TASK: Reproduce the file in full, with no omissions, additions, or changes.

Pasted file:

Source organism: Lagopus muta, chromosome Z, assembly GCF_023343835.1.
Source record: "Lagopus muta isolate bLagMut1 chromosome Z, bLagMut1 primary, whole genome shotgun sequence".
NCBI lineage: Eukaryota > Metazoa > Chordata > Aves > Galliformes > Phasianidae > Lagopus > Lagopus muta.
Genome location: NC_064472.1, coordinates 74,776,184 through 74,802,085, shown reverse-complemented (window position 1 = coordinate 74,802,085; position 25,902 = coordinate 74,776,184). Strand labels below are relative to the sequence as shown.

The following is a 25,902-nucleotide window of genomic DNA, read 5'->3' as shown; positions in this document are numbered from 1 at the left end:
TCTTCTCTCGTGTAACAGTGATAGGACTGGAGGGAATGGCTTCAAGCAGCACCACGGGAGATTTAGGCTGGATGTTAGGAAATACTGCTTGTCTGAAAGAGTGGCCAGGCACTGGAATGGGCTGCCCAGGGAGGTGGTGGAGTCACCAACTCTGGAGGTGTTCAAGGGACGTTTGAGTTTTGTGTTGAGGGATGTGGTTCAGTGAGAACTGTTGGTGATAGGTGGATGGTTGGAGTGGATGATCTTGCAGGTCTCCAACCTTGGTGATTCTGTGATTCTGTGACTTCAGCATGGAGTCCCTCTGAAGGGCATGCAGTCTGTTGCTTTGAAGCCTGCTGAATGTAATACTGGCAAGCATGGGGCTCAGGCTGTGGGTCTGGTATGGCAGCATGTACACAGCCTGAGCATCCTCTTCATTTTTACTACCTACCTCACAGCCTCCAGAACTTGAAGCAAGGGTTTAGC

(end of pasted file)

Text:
Source organism: Lagopus muta, chromosome Z, assembly GCF_023343835.1.
Source record: "Lagopus muta isolate bLagMut1 chromosome Z, bLagMut1 primary, whole genome shotgun sequence".
NCBI lineage: Eukaryota > Metazoa > Chordata > Aves > Galliformes > Phasianidae > Lagopus > Lagopus muta.
Genome location: NC_064472.1, coordinates 74,776,184 through 74,802,085, shown reverse-complemented (window position 1 = coordinate 74,802,085; position 25,902 = coordinate 74,776,184). Strand labels below are relative to the sequence as shown.

The following is a 25,902-nucleotide window of genomic DNA, read 5'->3' as shown; positions in this document are numbered from 1 at the left end:
TCTTCTCTCGTGTAACAGTGATAGGACTGGAGGGAATGGCTTCAAGCAGCACCACGGGAGATTTAGGCTGGATGTTAGGAAATACTGCTTGTCTGAAAGAGTGGCCAGGCACTGGAATGGGCTGCCCAGGGAGGTGGTGGAGTCACCAACTCTGGAGGTGTTCAAGGGACGTTTGAGTTTTGTGTTGAGGGATGTGGTTCAGTGAGAACTGTTGGTGATAGGTGGATGGTTGGAGTGGATGATCTTGCAGGTCTCCAACCTTGGTGATTCTGTGATTCTGTGACTTCAGCATGGAGTCCCTCTGAAGGGCATGCAGTCTGTTGCTTTGAAGCCTGCTGAATGTAATACTGGCAAGCATGGGGCTCAGGCTGTGGGTCTGGTATGGCAGCATGTACACAGCCTGAGCATCCTCTTCATTTTTACTACCTACCTCACAGCCTCCAGAACTTGAAGCAAGGGTTTAGC